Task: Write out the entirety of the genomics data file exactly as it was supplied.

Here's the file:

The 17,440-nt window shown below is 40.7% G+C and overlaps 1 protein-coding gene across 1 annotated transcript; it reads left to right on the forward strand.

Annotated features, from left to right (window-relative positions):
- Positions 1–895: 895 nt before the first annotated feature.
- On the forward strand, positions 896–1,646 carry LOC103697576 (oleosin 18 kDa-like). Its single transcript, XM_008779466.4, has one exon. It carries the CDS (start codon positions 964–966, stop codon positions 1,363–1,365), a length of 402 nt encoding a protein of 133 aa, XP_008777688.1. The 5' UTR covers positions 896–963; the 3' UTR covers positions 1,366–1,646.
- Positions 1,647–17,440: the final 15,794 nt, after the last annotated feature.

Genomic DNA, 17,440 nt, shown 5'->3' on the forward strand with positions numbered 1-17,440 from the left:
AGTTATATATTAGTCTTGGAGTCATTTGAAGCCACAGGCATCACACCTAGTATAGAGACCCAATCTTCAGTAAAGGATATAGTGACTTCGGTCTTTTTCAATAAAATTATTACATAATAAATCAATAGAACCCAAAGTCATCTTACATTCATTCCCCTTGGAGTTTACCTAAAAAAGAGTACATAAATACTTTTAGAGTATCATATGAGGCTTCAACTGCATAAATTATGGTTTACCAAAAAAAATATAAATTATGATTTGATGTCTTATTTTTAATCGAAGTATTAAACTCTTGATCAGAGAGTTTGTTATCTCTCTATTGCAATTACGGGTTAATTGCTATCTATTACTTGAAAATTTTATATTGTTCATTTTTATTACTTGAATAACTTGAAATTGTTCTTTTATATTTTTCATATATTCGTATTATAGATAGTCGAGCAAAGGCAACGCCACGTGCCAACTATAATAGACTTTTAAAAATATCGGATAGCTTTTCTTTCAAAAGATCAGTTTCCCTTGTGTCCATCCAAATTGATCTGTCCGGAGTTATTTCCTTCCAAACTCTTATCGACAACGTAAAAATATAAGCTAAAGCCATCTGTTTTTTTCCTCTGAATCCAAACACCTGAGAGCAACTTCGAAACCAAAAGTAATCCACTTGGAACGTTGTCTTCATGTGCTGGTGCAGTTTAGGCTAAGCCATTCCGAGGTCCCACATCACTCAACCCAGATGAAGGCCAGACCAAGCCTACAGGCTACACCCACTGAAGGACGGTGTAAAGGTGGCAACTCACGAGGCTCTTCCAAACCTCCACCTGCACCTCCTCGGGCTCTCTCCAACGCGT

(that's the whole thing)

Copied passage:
The 17,440-nt window shown below is 40.7% G+C and overlaps 1 protein-coding gene across 1 annotated transcript; it reads left to right on the forward strand.

Annotated features, from left to right (window-relative positions):
- Positions 1–895: 895 nt before the first annotated feature.
- On the forward strand, positions 896–1,646 carry LOC103697576 (oleosin 18 kDa-like). Its single transcript, XM_008779466.4, has one exon. It carries the CDS (start codon positions 964–966, stop codon positions 1,363–1,365), a length of 402 nt encoding a protein of 133 aa, XP_008777688.1. The 5' UTR covers positions 896–963; the 3' UTR covers positions 1,366–1,646.
- Positions 1,647–17,440: the final 15,794 nt, after the last annotated feature.

Genomic DNA, 17,440 nt, shown 5'->3' on the forward strand with positions numbered 1-17,440 from the left:
AGTTATATATTAGTCTTGGAGTCATTTGAAGCCACAGGCATCACACCTAGTATAGAGACCCAATCTTCAGTAAAGGATATAGTGACTTCGGTCTTTTTCAATAAAATTATTACATAATAAATCAATAGAACCCAAAGTCATCTTACATTCATTCCCCTTGGAGTTTACCTAAAAAAGAGTACATAAATACTTTTAGAGTATCATATGAGGCTTCAACTGCATAAATTATGGTTTACCAAAAAAAATATAAATTATGATTTGATGTCTTATTTTTAATCGAAGTATTAAACTCTTGATCAGAGAGTTTGTTATCTCTCTATTGCAATTACGGGTTAATTGCTATCTATTACTTGAAAATTTTATATTGTTCATTTTTATTACTTGAATAACTTGAAATTGTTCTTTTATATTTTTCATATATTCGTATTATAGATAGTCGAGCAAAGGCAACGCCACGTGCCAACTATAATAGACTTTTAAAAATATCGGATAGCTTTTCTTTCAAAAGATCAGTTTCCCTTGTGTCCATCCAAATTGATCTGTCCGGAGTTATTTCCTTCCAAACTCTTATCGACAACGTAAAAATATAAGCTAAAGCCATCTGTTTTTTTCCTCTGAATCCAAACACCTGAGAGCAACTTCGAAACCAAAAGTAATCCACTTGGAACGTTGTCTTCATGTGCTGGTGCAGTTTAGGCTAAGCCATTCCGAGGTCCCACATCACTCAACCCAGATGAAGGCCAGACCAAGCCTACAGGCTACACCCACTGAAGGACGGTGTAAAGGTGGCAACTCACGAGGCTCTTCCAAACCTCCACCTGCACCTCCTCGGGCTCTCTCCAACGCGT